The patterns of changing rhoticity in Trinidadian English among students of the University of the West Indies, St. Augustine campus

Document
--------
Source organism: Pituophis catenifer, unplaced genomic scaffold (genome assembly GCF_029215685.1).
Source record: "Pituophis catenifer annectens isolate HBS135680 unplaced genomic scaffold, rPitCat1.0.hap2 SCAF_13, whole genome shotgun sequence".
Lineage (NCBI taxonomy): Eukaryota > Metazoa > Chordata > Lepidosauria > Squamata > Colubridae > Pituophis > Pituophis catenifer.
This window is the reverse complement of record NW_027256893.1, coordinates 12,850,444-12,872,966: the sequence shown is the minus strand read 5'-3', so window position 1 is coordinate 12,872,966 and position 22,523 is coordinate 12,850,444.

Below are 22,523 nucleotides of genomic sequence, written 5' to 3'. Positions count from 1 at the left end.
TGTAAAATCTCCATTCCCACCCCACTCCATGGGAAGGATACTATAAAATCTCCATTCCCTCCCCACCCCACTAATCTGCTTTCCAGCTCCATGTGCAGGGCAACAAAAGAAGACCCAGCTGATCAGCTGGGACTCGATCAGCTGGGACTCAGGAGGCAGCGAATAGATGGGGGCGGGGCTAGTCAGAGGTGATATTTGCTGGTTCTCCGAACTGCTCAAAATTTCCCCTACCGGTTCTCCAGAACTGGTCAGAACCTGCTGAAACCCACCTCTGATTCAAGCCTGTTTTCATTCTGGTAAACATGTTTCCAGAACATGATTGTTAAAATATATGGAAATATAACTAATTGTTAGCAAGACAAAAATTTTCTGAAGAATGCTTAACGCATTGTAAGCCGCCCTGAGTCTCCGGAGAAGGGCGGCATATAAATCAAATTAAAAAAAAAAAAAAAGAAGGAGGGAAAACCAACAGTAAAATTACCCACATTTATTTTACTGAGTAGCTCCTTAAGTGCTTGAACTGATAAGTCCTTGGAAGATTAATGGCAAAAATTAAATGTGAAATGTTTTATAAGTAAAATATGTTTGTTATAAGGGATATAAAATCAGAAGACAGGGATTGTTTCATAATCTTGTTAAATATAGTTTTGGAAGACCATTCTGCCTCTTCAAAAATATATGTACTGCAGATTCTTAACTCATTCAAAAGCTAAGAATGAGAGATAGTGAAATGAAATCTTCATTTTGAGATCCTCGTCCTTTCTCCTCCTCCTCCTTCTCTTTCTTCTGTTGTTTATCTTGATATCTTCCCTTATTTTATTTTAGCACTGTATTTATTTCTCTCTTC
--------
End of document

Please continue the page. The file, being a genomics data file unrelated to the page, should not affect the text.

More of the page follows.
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Although there are several studies that have been conducted within the Caribbean with regard to varieties of English, on an international scale, compared to the Caribbean in general, Phonological studies of other varieties of English are far more numerous. As a result, linguistic profiles have been built among these varieties. Generally speaking, the feature of rhoticity has been well documented with respect to rhotic and non-rhotic dialects. After previous conclusions were made that the Trinidadian variety of English is clearly non-rhotic, the argument now is that Trinidadian English is showing inconsistent levels of semi-rhoticity. Consequently, an investigation is needed to assist in determining whether Trinidadian English is or is not displaying more frequent patterns of rhoticity. This study aims to examine the patterns of rhoticity that occurs in Trinidadian English using a tertiary level population. This target population is gathered by use of stratified sampling, complimented by convenience sampling. The framework used to guide this study is based on the theory that /r/ is realized pre- and intervocalically, the former when preceded by the non-high vowels ([ɜ] [ə] [ɑ] [ɔ]) in particular. A variety of elicitation tasks is used along with an open dialogue of conversation which provides adequate opportunities for the occurrence of the rhotic features linking r, intrusive r and r-colouring. Conversely, this study also examines natural speech versus artificial speech. Therefore, a mixed methodology is used in order to provide an adequate analysis of the occurrences. The findings of this study fill the gap among this age group as no previous study has been conducted since Trinidadian English has recently begun to develop semi-rhoticity.


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